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Economics by Mind Map: Economics

1. believe people get money they need from asking banks for it.

2. banks are places that keep money safe; no knowledge of bank operations

3. Inform students about relevant issues

3.1. Essay exam

3.2. Oral exam

3.3. Multiple choice

4. Teaching Econ.

4.1. Divide class into two teams to make gingerbread cookies: one team works as assembly line while other works independently. compare how many products are produced.

4.2. produce echo-lizards, a new toy. reminds students that all goods and services come from people.

4.2.1. Name

4.2.2. Office hours

4.2.3. Contact

4.3. Teach trade and econ. independence by dividing class into 7 groups with each group having limited materials. Explain that the groups can complete the project by trading their materials.

4.4. Teach ongoing current events by teaching opportunity cost at the community level.

4.5. Use children's lit. as vehicle for teaching econ. Stories provide context within which to embed authentic examples of econ. decision making.

4.5.1. E-learning

4.5.2. Student forum

4.6. Most powerful teaching involves lessons that include experiential learning where students engage in econ. activities followed by debriefing discussions focused on key concepts and principles.

5. Defined

5.1. The study of services and goods:

5.2. production of goods and services

5.3. consumption of goods and services

5.4. distribution of goods and services

6. Purpose

6.1. Address decision making of the use of resources: money, time, energy, or raw materials.

6.1.1. Involves considering likely consequences before committing to action.

6.2. Extends from micro (personal) to macro (national). Elementary students are not ready for macro-economics.

6.3. Four characteristics of economic literacy:

6.3.1. Consumers, savers, and investors benefit of econ. lit. to citizenship and decision making on public issues importance of application of econ. reasoning, not just knowledge of econ. facts or concepts

6.4. Elementary grades:

6.4.1. rarely focus directly on econ. econ. themes are more common econ. goals and motives are reasons for major historical events.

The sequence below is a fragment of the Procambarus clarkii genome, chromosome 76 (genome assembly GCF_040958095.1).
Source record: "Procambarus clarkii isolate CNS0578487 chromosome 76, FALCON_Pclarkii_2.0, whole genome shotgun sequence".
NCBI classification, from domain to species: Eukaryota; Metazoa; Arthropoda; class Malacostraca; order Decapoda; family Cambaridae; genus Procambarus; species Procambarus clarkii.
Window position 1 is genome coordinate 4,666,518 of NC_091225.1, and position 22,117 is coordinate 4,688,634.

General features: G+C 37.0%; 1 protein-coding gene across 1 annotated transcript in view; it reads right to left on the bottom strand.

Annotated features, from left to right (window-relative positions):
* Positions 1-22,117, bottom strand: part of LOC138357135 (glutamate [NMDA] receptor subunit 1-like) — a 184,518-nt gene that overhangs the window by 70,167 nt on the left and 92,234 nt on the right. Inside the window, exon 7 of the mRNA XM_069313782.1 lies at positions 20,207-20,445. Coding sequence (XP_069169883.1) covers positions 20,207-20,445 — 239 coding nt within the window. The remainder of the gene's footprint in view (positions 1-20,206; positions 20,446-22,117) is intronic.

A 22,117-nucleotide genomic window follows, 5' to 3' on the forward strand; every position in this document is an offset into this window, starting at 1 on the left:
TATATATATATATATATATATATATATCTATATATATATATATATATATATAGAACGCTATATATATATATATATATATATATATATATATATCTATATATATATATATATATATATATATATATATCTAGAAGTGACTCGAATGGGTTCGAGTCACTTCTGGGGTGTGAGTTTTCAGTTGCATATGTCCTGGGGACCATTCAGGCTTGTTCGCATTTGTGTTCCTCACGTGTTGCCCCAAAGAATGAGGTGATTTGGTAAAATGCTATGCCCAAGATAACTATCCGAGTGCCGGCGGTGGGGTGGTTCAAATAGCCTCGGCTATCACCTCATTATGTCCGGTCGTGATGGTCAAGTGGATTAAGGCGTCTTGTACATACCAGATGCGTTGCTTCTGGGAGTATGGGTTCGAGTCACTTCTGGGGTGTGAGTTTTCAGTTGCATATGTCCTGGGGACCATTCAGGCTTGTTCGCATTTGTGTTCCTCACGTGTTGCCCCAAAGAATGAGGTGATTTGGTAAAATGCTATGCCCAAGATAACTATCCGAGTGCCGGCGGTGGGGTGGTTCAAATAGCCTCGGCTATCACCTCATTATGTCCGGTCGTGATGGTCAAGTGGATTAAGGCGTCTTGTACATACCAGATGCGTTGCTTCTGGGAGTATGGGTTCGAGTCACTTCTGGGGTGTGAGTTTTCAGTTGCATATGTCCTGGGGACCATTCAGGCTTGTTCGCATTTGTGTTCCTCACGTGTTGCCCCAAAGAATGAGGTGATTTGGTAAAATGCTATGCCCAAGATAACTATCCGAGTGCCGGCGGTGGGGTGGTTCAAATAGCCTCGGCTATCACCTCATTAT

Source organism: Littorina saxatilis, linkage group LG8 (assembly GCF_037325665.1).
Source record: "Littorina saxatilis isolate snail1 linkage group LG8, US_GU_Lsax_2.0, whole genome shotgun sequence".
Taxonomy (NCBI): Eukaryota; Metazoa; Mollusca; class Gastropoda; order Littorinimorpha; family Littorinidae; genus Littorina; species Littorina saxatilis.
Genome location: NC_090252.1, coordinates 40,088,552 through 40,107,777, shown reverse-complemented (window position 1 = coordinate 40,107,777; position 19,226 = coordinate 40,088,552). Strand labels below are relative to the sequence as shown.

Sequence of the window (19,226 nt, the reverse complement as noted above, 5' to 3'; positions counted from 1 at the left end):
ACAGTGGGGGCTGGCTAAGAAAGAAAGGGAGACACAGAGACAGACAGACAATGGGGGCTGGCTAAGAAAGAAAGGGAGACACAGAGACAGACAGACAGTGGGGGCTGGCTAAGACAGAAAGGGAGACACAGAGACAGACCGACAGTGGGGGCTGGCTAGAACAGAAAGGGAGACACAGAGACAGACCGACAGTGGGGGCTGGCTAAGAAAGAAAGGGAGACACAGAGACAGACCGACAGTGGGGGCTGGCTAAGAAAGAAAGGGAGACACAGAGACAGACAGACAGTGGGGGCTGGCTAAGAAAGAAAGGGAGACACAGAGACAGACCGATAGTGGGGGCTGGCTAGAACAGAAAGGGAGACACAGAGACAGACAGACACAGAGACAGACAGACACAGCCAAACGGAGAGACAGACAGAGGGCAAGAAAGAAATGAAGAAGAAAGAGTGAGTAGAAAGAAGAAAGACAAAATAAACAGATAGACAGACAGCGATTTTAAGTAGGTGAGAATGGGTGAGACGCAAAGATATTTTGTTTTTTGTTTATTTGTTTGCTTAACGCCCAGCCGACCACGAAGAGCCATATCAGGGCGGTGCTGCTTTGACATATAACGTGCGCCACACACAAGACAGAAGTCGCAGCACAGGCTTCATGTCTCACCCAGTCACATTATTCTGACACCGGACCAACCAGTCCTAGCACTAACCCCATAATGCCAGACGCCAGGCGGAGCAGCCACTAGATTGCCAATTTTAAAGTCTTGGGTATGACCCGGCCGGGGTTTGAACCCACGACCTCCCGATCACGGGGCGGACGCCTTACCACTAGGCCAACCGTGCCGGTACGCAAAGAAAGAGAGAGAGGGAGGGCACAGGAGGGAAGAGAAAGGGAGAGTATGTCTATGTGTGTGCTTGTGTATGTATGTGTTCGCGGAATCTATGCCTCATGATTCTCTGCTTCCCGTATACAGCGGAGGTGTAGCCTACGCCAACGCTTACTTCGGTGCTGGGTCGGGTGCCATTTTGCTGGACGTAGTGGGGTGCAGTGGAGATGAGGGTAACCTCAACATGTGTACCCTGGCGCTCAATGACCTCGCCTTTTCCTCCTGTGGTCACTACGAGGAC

7. Student Knowledge of Econ.

7.1. shopkeepers  sell items for same price they bought it

7.2. knows governments prints money but does not understand the circulation of money is regulated by the government.

7.3. value of item depends on size and what goes into producing it

7.4. misconceptions:

7.4.1. price depends on size property owned by who uses it value of money depends on color, picture, size, or serial number

7.5. trajectories:

7.5.1. preschoolers= no knowledge of econ. institutions, no understanding of value of money and how it is used to buy and sell 8-10= mention several sources of money (jobs, banks, gov., or employees). Shops profit and bank operations are understood closer to ages 9 and 10 Kids as consumers= brand conscious, not price conscious; gradually become more aware of the value of money

8. Reflective Thoughts

8.1. It's interesting that younger students only use econ. themes because their not developmentally ready for the concepts of econ.

8.2. I like that the most powerful teaching of econ. involves learning through experience.

8.3. I will bring in parts of my life that involve economics to show real world relations to the discipline.

8.4. Economics can be the focus of teaching students about good decision making and the consequences that of along with committing to actions.

8.5. I think it's funny and so true that students have the misconception that size increase monetary value.